There are dozens of great taco carts and even a few food trucks located throughout San Miguel. And some of the best vendors can always be found at the corner of Ancha de San Antonio and Nueva, across the street from the bus stop. Known among locals as “taco corner,” there are typically four to five vendors here at any given time (except during the mid-day siesta) selling tacos, gorditas, carnitas, tortas, and, sometimes, tamales into the wee hours.

5. Mi Vida (Hernandez Macias 97)
If you’re like me, you probably didn’t come to Mexico to eat Italian food. But San Miguel is a multi-culti hodgepodge of expatriates, and one of the best meals in town can be found at this elegant white-on-white restaurant and bakery opened by an Italian expat. The tasting menus are the way to go. Best Italian fish soup in Mexico. Period.

6. Cumpanio (Calle Correro 29)
It used to be that the only place in town to by bakery goods was the legendary Blue Door Mexican bakery (around the corner from here), which is still a worthy stop, particularly in the early morning hours. But in the past few years a dozen new bakeries have popped up with visions that extend beyond bolillos and donuts. Of this new breed, Cumpanio is the best. French baguettes. Rustic Italian loaves. Mexican sugar pastries. Cupcakes. Wedding cookies. They’ve got it covered.

7. El Tomato (Mesones 62)
One of the best chefs in town is an Argentinian from Canada. He took over El Tomato a few years ago and turned it from a vegetarian restaurant to an Italian/Argentine steakhouse. When you’re craving a classic steak and a big red Mexican wine, this is the place to go.

8. The Restaurant (Sollano 16)
This was the original fine dining restaurant in San Miguel that changed the culture of locavorism and set the town on a new path. Donnie Masterton is still one of the area’s best chefs. The chic, ultra-urban-hacienda décor is still among the prettiest in Mexico. I’ve dined here many times over the years. Sometimes it feels like the chef doesn’t give a shit and just doesn’t show up. Other times (and currently, I believe), this place will blow your mind.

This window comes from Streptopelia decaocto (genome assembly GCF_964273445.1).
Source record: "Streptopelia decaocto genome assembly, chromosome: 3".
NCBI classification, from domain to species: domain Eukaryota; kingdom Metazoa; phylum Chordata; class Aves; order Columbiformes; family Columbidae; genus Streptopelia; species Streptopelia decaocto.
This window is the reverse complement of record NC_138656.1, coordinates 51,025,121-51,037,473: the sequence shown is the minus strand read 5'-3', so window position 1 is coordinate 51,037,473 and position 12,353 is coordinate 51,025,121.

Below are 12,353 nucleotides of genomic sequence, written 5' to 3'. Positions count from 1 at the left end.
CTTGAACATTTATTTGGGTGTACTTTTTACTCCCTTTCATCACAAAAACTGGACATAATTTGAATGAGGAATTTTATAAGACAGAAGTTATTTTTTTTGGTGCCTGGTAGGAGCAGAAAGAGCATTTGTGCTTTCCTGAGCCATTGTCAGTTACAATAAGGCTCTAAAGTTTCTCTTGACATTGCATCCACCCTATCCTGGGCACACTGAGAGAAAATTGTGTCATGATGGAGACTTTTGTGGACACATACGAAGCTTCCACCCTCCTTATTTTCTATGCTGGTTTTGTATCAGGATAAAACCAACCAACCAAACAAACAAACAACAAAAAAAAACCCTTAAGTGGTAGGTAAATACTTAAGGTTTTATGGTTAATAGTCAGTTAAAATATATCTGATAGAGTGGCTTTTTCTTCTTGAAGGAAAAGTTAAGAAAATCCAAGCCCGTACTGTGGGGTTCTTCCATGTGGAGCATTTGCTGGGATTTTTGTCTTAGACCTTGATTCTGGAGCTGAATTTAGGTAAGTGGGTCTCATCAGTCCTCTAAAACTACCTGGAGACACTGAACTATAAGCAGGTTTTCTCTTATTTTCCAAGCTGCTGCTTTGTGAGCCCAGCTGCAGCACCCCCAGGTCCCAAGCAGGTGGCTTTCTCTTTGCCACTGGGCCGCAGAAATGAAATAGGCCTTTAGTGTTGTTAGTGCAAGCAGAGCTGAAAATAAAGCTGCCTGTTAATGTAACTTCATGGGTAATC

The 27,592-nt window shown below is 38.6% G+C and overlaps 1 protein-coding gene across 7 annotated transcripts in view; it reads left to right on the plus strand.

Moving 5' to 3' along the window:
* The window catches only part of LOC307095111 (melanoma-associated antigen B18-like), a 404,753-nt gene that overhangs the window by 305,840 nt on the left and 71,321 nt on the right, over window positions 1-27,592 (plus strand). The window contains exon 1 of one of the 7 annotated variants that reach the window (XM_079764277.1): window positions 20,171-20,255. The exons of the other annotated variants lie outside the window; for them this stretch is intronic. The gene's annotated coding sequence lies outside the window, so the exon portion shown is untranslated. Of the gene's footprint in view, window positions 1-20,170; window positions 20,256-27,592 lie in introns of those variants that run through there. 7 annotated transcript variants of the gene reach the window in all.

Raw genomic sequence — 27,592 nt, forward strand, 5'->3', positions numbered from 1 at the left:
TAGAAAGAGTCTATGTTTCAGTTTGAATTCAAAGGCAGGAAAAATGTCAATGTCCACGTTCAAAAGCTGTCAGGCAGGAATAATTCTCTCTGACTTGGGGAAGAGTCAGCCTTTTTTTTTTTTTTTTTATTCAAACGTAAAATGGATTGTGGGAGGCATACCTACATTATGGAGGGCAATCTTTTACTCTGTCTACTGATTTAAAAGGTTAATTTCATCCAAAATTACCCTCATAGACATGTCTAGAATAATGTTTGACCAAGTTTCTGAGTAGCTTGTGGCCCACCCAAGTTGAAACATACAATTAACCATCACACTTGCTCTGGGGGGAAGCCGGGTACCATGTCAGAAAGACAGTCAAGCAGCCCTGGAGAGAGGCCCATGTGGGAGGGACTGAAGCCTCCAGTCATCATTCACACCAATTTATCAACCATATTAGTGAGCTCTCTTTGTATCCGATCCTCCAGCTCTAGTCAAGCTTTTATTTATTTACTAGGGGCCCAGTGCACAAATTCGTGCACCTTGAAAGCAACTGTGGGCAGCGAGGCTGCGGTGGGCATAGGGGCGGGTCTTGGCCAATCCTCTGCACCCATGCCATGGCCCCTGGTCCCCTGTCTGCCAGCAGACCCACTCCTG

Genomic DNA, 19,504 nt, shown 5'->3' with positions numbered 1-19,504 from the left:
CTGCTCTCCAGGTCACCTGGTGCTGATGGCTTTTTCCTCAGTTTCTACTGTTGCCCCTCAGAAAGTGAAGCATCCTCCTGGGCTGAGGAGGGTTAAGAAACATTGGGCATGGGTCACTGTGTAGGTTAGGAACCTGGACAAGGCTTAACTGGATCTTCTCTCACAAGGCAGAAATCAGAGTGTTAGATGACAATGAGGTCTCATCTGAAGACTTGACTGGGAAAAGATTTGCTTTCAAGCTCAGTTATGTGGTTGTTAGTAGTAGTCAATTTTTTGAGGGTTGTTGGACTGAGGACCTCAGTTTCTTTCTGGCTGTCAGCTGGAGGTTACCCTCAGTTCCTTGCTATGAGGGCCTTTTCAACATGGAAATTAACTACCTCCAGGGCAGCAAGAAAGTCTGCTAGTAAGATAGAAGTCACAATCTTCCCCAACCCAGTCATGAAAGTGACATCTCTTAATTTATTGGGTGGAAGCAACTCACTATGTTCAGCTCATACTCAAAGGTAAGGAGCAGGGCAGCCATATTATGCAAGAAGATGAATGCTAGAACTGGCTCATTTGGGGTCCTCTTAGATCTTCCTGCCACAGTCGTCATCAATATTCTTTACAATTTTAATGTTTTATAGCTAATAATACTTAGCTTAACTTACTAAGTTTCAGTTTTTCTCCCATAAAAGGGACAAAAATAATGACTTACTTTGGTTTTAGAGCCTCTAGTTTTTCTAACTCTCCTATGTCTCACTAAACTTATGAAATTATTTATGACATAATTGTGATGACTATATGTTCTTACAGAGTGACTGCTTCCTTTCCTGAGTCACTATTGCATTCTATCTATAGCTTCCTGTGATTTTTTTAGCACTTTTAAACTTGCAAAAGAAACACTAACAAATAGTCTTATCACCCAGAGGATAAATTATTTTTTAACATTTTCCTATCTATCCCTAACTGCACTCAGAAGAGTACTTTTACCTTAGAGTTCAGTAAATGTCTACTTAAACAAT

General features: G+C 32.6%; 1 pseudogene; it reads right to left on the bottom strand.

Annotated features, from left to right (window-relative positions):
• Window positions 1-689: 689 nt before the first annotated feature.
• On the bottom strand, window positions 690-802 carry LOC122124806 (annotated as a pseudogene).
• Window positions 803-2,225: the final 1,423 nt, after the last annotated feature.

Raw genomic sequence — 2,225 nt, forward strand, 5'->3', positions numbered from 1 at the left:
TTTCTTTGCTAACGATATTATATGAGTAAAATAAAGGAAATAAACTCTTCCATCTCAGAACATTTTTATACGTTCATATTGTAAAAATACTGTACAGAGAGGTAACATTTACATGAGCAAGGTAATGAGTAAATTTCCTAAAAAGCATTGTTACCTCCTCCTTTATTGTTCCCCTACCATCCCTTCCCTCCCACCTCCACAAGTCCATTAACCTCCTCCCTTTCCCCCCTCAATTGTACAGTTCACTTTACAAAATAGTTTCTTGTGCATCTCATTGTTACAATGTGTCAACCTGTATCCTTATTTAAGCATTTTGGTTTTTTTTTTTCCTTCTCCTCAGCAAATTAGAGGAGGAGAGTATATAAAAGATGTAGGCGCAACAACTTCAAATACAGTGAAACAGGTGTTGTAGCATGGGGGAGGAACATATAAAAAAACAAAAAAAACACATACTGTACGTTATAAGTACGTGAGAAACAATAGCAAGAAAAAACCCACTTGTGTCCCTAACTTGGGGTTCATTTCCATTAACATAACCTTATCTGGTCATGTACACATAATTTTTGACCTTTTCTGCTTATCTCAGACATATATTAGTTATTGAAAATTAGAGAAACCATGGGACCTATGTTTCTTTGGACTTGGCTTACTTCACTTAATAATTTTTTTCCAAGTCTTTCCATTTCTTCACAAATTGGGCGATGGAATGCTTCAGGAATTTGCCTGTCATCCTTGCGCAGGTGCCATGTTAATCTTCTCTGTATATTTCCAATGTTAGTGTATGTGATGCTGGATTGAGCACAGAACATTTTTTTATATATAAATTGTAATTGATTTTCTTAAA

9. La Ventana (Sollano 11)
This is a coffee bar that roasts its own beans every morning. So if you’re renting a villa within two blocks from here, you can smell the aromas wafting in through your windows at dawn. San Miguel has seen an explosion of great local coffee roasters in recent years, and this one is still my favorite (with beans from Chiapas).

10. Tortitlan (Ancha de San Antonio 17)
Tortitlan is a classic, a no-nonsense torta shop that caters to the town’s wealthier teenagers, whose off-road motorbikes you’ll most likely see parked out front. The menu lists more than three dozen tortas, all served on the classic bolillo bun. I generally order the cemitas poblano with beef milanese or the San Miguel with carne asada. 

Torta and grilled serrano chiles at Tortitlan.

Pastries at Cumpanio

El Tomato.

La Ventana coffee bar

Seafood soup from the tasting menu at Mi Vida.

Huitlacoche tamale with Oaxaca cheese foam at Moxi.

Chicharones-crusted octopus with cotija cheese and heirloom tomato salsa at Rosewood’s 1826 Restaurant.

1am at “Taco Corner” in San Miguel de Allende.